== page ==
Setting the Stage for a Successor
Here's another nominee for "most under-reported story" during the month of August. It received scant attention in the U.S. press, but it has vast implications for our defense policies and diplomatic efforts in northeast Asia.
In case you haven't guessed, the event we refer to is Kim Jong-il's recent visit to China. The reclusive North Korean leader rarely leaves his homeland, fearing a possible coup in his absence. When he travels abroad, it's typically a short trip to the PRC, always by train. The Dear Leader apparently figures its harder to blow up a train than shoot down a plane, although there was a major blast at a rail crossing near the DPRK-China border in 2004, just hours after Mr. Kim passed through the area.
So, it was big news when Kim Jong-il traveled to Beijing earlier this year, and arguably, an even bigger story when he returned to China late last month. The reason? To discuss plans for transferring power to his youngest son, Kim Jong-un. From the Australian paper The Age:
The senior Kim's visit to northeast China late last month was seen partly as a preparation for change.
During a meeting with President Hu Jintao, Kim stressed the need to prepare for the "rising generation". He visited a series of sites linked to his late father, a guerrilla fighter against Japan's 20th-century colonisation of Korea and northeast China.
Analysts saw this as a bid to confer legitimacy on another father-to-son power transfer.
But public scepticism is growing about the prospect, according to a South Korean welfare group with cross-border contacts.
"Ordinary people in the country are not interested in the father-to-son transfer of power," Lee Seung-Yong, director of the Good Friends group, told AFP last week.
"They think their living standards will not improve even if the son inherits power."
Many senior party officials are also sceptical about Jong-Un given his youth and inexperience, Lee said.
There are also rumors that the younger Kim accompanied his father on the latest China trip, but those claims have not been confirmed. Kim Jong-il's attempt to transfer legitimacy (and power) to his son may also provide clues regarding the health of the North Korean leader. He suffered a serious stroke in August 2008, and remained out of public view for months. Putting Kim Jong-un on the "fast track" for leadership may indicate that his father's health is worsening and Kim Jong-il wants to prepare his son for leadership before he dies or becomes incapacitated.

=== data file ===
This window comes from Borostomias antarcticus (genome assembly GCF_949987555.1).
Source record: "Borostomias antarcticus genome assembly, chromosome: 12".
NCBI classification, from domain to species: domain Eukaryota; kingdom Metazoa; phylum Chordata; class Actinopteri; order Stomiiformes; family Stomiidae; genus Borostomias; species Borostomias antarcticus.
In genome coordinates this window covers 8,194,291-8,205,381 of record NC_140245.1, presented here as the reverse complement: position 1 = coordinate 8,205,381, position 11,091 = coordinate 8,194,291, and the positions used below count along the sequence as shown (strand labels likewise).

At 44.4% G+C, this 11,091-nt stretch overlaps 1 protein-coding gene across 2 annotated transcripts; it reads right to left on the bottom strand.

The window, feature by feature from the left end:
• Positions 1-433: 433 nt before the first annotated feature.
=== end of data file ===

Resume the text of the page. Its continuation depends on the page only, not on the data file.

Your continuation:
But it will take more than public proclamations and a nod from Beijing to complete the transfer of power. By the time Kim Jong-il assumed power in 1994, he had been groomed for the job for more than two decades by his father, Kim Il-sung. Sixteen years later, Kim Jong-un has yet to hold a key post in the DPRK power structure, although that may be changing as well.
State-run media in Pyongyang have reported that the elder Kim will convene a meeting of communist party delegates in the near future. While no dates have been given, U.S. and South Korean experts believe the delegates convention may begin as early as this week. Such meetings are rare in the DPRK (the last was held in 1966), and they have been used in the past to rework the ruling hierarchy.
As with all matters relating to North Korea, the upcoming conference is shrouded in secrecy. Analysts are split as to whether Kim Jong-un will be given a key position at the meeting, and if the appointment will be announced publicly.
This much is certain: the younger Kim's path to power is more complex than the one faced by his father. Kim Jong-il's powerful brother-in-law, Jang Song Taek, is expected to gain more power at the delegates meeting, a sign that he may act as a regent in the leadership transfer process. Senior generals are expected to assume greater roles as well, raising questions about Kim Jong-un's ability to gain the trust and support of that important clique in assuming the mantle of power.
Believed to be in his late 20s, Kim Jong-un is roughly 25 years younger than his father was when he took control of the DPRK. And, while North Korea's economy was hardly robust in the 1990s, conditions today are far worse. Thousands of refugees have fled across the border to China, risking death if they are caught and sent back to the North Korea. Anti-regime graffiti also appeared in Pyongyang last year, a remarkable development in a police state where all media is state-controlled and individual citizens have virtually no access to the outside world.
The early betting line suggests the younger Kim may preside over the collapse of the Stalinist government--one reason (perhaps) that he was educated in Switzerland and still has lots of cash squirreled away in that country. But it would also be a mistake to under-estimate the DPRK's ability to muddle through.
During a tour as a U.S. military intelligence officer in the Far East almost 20 years ago, I remember reading an analysis of a ROK "White Paper" on expected threats facing Seoul in the year 2010. At the top of that list were Japan and China. North Korea wasn't even mentioned. It was the consensus of South Korean experts that the DPRK would cease to exist within two decades--a view widely shared in the U.S. intelligence community.
Clearly we were wrong about Pyongyang's gift for survival. Still, it will be much more difficult for Kim Jong-un to defy the odds this time around.